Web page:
Welcome to the Peterson Farm Blog!

We are glad you are here! This blog was created for us to address the many questions people have about farmers and modern day agriculture. We hope that our blog will be a source of answers for people who are searching for the truth! Feel free to leave a comment or question and we will do our best to get back to you. Thanks!

Introduction: All I Do Is Farm (The Blog)

Greg Peterson: Advocate for Truth

  1. GMOs
  2. Livestock Production
    1. Introduction: Why do we raise animals for food and products?
    2. The Life Cycle of Beef Cattle
    3. The Life Cycle of Dairy Cattle
    4. The Life Cycle of Swine
    5. The Life Cycle of Poultry
    6. Welfare of Today’s Livestock Animals (Coming Soon)
    7. Conclusion: The Welfare of Livestock Compared to the Welfare of Humans, Pets, Wildlife
  3. Family Farming, Industrial Farming, Factory Farming
  4. Organic Food and Conventional Food (Coming Soon)
  5. Chemical Usage in Agriculture (Coming Soon)

The Peterson Farm Bros Beef With Chipotle

  1. Part 1: The Peterson Farm Bros Beef With Chipotle
  2. Part 2: The Definition of a Family Farmer
  3. Part 3: The Definition of a Humanely Raised Animal
  4. Part 4: The Definition of Ethical Behavior

Introduction: Why Do We Raise Animals for Food and Products?

  • Why do we use livestock products for human use and consumption? 
  • Should I feel bad when I eat meat because an animal died to become that meat? 
  • Why can’t animals be set free to live as long of a life as possible?

Livestock animals (Cattle, Horses, Chickens, Turkeys, Pigs, Sheep, etc.) have been a huge part of human existence since the beginning of our civilization. Humans have used animals for meat, milk, eggs, labor, and clothing for thousands of years. But do we really need animal agriculture? Must innocent animals lose their lives? Why can’t we just rely on fruits, veggies, and grains to feed and clothe the masses? Here are 10 reasons why we have animal agriculture.

1. Animal Products are the Reason Most Livestock Animals are Born

The fact that humans eat and use animal products is the main reason most livestock animals are alive in the first place, even though in certain cases the process theoretically ends their lives as well. If you believe animals like cows, pigs, chickens, or sheep deserve a chance at life, you must believe in the use of animals for humans, because without us, 95% of these animals would never be born in the first place. Farmers help bring these animals into this world and give their lives meaning and purpose as they leave it (food and products). The only question that remains is whether or not the quality of life for these animals is worth them being born in the first place, which will be addressed in the subsequent “animal welfare” blogs found on the home page of our blog.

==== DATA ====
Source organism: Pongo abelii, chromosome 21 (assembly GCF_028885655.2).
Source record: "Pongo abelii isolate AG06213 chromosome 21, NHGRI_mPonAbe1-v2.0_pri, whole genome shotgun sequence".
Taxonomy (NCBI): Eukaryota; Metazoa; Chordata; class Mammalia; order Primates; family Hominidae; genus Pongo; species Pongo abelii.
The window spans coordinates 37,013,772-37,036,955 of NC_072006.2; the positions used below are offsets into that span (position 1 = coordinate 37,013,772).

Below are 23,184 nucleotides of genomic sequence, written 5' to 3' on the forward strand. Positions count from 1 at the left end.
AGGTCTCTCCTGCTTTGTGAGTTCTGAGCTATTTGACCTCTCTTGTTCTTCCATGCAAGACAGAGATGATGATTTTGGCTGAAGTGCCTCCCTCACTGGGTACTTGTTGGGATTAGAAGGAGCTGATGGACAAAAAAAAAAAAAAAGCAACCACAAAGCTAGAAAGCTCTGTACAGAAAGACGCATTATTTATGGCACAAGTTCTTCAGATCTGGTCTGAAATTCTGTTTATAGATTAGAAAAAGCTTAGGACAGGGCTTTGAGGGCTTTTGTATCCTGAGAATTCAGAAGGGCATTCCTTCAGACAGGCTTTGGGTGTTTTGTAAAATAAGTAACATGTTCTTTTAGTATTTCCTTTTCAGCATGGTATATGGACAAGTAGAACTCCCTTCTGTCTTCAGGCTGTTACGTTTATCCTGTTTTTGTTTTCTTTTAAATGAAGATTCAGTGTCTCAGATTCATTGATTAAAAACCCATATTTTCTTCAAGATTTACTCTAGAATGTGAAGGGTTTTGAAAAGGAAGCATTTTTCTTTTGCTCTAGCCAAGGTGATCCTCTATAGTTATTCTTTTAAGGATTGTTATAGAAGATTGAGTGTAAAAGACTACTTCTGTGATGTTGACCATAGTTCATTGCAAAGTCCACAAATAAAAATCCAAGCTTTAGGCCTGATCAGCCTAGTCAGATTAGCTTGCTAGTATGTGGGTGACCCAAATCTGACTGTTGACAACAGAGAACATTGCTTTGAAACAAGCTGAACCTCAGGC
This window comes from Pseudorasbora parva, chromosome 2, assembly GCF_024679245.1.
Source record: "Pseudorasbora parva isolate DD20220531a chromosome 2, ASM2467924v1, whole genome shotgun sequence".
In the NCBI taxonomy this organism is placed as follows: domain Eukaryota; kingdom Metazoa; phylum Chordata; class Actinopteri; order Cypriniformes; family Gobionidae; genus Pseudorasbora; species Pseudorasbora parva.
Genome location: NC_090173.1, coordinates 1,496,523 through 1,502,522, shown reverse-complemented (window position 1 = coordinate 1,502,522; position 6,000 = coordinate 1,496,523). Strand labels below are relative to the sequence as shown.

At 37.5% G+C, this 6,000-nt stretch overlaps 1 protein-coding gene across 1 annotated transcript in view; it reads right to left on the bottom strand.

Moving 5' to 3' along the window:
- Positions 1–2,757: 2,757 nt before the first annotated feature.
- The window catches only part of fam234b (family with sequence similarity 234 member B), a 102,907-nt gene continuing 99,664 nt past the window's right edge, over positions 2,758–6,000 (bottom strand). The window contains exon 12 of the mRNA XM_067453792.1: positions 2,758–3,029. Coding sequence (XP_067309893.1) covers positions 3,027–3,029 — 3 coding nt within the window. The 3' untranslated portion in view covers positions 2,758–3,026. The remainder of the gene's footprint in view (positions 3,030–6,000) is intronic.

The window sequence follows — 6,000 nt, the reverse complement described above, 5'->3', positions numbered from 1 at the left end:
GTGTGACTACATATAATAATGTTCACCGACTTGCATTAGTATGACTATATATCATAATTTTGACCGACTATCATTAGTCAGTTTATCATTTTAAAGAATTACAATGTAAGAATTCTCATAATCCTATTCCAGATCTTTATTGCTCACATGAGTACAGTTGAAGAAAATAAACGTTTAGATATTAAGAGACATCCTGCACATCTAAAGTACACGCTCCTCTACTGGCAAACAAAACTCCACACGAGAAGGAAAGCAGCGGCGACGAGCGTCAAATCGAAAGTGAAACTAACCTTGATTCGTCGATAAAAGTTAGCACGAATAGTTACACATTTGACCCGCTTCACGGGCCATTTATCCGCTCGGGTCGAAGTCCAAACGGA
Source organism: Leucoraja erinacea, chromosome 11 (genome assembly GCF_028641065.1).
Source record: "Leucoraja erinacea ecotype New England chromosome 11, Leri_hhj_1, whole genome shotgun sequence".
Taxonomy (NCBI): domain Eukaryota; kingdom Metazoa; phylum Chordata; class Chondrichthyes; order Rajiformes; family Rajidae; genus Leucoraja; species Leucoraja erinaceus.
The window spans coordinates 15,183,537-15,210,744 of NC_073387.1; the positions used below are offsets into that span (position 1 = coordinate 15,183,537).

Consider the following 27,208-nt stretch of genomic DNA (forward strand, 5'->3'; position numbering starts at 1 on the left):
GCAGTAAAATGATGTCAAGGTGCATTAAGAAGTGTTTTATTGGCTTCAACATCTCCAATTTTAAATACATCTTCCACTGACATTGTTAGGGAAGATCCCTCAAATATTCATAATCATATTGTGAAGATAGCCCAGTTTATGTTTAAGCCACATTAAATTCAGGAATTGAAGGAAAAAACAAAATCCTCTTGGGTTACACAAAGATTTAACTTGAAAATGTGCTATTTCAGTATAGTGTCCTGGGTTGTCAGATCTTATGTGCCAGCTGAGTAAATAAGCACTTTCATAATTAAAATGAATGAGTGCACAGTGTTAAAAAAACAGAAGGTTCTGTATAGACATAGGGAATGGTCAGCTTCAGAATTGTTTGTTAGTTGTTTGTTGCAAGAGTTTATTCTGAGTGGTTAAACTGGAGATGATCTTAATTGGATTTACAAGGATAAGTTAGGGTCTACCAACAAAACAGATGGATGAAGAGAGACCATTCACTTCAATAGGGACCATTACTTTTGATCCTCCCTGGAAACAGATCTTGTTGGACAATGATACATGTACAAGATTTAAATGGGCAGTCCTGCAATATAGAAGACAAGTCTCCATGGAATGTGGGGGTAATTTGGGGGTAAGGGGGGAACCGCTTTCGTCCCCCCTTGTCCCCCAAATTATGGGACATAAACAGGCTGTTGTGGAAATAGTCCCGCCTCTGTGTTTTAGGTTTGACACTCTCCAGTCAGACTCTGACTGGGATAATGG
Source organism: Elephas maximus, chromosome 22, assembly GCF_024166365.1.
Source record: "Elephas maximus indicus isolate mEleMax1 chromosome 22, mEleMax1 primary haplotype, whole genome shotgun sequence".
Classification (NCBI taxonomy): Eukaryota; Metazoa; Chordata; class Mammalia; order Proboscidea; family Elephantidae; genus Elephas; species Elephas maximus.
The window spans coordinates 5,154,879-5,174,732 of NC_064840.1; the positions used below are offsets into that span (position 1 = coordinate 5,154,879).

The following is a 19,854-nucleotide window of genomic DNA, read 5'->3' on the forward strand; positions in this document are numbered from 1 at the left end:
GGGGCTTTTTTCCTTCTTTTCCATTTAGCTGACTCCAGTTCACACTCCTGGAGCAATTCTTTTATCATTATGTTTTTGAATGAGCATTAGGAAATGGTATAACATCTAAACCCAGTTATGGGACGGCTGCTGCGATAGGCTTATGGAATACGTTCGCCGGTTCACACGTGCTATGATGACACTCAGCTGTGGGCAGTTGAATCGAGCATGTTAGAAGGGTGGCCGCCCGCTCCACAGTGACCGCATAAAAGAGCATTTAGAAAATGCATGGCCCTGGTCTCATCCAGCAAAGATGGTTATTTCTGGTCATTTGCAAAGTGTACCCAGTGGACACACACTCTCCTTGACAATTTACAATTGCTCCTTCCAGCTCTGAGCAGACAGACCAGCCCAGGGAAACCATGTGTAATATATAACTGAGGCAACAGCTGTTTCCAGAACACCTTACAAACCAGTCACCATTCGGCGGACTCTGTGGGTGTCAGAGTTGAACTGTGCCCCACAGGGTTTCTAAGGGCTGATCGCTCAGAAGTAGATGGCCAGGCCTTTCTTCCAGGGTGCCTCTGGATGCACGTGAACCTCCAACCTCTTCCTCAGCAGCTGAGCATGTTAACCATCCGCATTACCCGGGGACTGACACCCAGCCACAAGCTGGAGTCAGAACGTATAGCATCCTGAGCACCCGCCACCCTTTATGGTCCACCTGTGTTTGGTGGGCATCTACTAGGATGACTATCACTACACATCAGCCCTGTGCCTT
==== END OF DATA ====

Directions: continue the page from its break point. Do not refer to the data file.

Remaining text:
2. Livestock Infrastructure Produces Billions of Pounds of Food & Products

Meat, milk, eggs, and thousands of other food products come from animals. Animal products are found in a vast amount of foods consumed today. Furthermore, animal by-products are used extensively in almost every walk of life. While you may be able to avoid eating animal products, it is nearly impossible to avoid using animal by-products. The infrastructure of the livestock industry has allowed for thousands of these products to be made affordably, efficiently, and sustainably.

If we did away with livestock products, we would have to reinvent the infrastructure of our food supply and product supply, which would prove to be extremely costly. Thousands of farmers would have their current farming methods they have developed over centuries taken from them. Technology is what has allowed 1 farmer to feed 155 people today instead of 27 people in 1950. Livestock technology is a huge part of that. If we were to abandon animal agriculture, we would see a drastic decrease in food production and an drastic increase in food prices. This would be taking us in the opposite direction of producing enough food to feed a growing population.